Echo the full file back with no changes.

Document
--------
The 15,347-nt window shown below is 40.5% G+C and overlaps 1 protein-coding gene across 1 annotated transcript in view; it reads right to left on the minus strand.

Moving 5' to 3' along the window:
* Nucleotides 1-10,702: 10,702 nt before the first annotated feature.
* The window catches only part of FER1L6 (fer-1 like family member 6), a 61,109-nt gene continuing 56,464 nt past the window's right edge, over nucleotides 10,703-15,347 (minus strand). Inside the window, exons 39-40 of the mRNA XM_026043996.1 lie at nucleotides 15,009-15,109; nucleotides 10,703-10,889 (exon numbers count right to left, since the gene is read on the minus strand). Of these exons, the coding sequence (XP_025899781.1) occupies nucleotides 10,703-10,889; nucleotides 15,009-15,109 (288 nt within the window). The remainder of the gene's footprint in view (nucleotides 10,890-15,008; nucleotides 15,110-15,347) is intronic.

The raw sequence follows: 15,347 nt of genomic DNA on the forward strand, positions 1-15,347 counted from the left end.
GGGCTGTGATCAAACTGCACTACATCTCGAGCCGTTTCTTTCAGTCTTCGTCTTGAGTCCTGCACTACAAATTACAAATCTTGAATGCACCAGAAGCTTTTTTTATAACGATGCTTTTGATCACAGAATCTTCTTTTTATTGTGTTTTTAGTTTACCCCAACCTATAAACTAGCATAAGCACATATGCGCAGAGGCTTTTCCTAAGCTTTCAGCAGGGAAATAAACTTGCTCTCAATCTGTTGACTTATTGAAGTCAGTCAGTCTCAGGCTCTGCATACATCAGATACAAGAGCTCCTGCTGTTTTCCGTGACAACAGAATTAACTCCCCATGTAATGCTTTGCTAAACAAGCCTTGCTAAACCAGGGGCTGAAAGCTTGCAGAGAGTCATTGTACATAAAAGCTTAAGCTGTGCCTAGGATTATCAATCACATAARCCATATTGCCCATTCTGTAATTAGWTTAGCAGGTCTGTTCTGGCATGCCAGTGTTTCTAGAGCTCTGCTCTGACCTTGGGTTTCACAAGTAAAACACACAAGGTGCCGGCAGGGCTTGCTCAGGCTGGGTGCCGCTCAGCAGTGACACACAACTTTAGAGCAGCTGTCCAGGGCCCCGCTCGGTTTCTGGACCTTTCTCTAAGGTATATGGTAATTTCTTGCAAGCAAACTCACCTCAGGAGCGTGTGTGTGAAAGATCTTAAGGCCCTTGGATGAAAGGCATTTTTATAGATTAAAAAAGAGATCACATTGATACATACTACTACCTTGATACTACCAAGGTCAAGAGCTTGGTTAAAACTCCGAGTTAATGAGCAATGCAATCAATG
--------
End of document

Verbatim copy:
The 15,347-nt window shown below is 40.5% G+C and overlaps 1 protein-coding gene across 1 annotated transcript in view; it reads right to left on the minus strand.

Moving 5' to 3' along the window:
* Nucleotides 1-10,702: 10,702 nt before the first annotated feature.
* The window catches only part of FER1L6 (fer-1 like family member 6), a 61,109-nt gene continuing 56,464 nt past the window's right edge, over nucleotides 10,703-15,347 (minus strand). Inside the window, exons 39-40 of the mRNA XM_026043996.1 lie at nucleotides 15,009-15,109; nucleotides 10,703-10,889 (exon numbers count right to left, since the gene is read on the minus strand). Of these exons, the coding sequence (XP_025899781.1) occupies nucleotides 10,703-10,889; nucleotides 15,009-15,109 (288 nt within the window). The remainder of the gene's footprint in view (nucleotides 10,890-15,008; nucleotides 15,110-15,347) is intronic.

The raw sequence follows: 15,347 nt of genomic DNA on the forward strand, positions 1-15,347 counted from the left end.
GGGCTGTGATCAAACTGCACTACATCTCGAGCCGTTTCTTTCAGTCTTCGTCTTGAGTCCTGCACTACAAATTACAAATCTTGAATGCACCAGAAGCTTTTTTTATAACGATGCTTTTGATCACAGAATCTTCTTTTTATTGTGTTTTTAGTTTACCCCAACCTATAAACTAGCATAAGCACATATGCGCAGAGGCTTTTCCTAAGCTTTCAGCAGGGAAATAAACTTGCTCTCAATCTGTTGACTTATTGAAGTCAGTCAGTCTCAGGCTCTGCATACATCAGATACAAGAGCTCCTGCTGTTTTCCGTGACAACAGAATTAACTCCCCATGTAATGCTTTGCTAAACAAGCCTTGCTAAACCAGGGGCTGAAAGCTTGCAGAGAGTCATTGTACATAAAAGCTTAAGCTGTGCCTAGGATTATCAATCACATAARCCATATTGCCCATTCTGTAATTAGWTTAGCAGGTCTGTTCTGGCATGCCAGTGTTTCTAGAGCTCTGCTCTGACCTTGGGTTTCACAAGTAAAACACACAAGGTGCCGGCAGGGCTTGCTCAGGCTGGGTGCCGCTCAGCAGTGACACACAACTTTAGAGCAGCTGTCCAGGGCCCCGCTCGGTTTCTGGACCTTTCTCTAAGGTATATGGTAATTTCTTGCAAGCAAACTCACCTCAGGAGCGTGTGTGTGAAAGATCTTAAGGCCCTTGGATGAAAGGCATTTTTATAGATTAAAAAAGAGATCACATTGATACATACTACTACCTTGATACTACCAAGGTCAAGAGCTTGGTTAAAACTCCGAGTTAATGAGCAATGCAATCAATG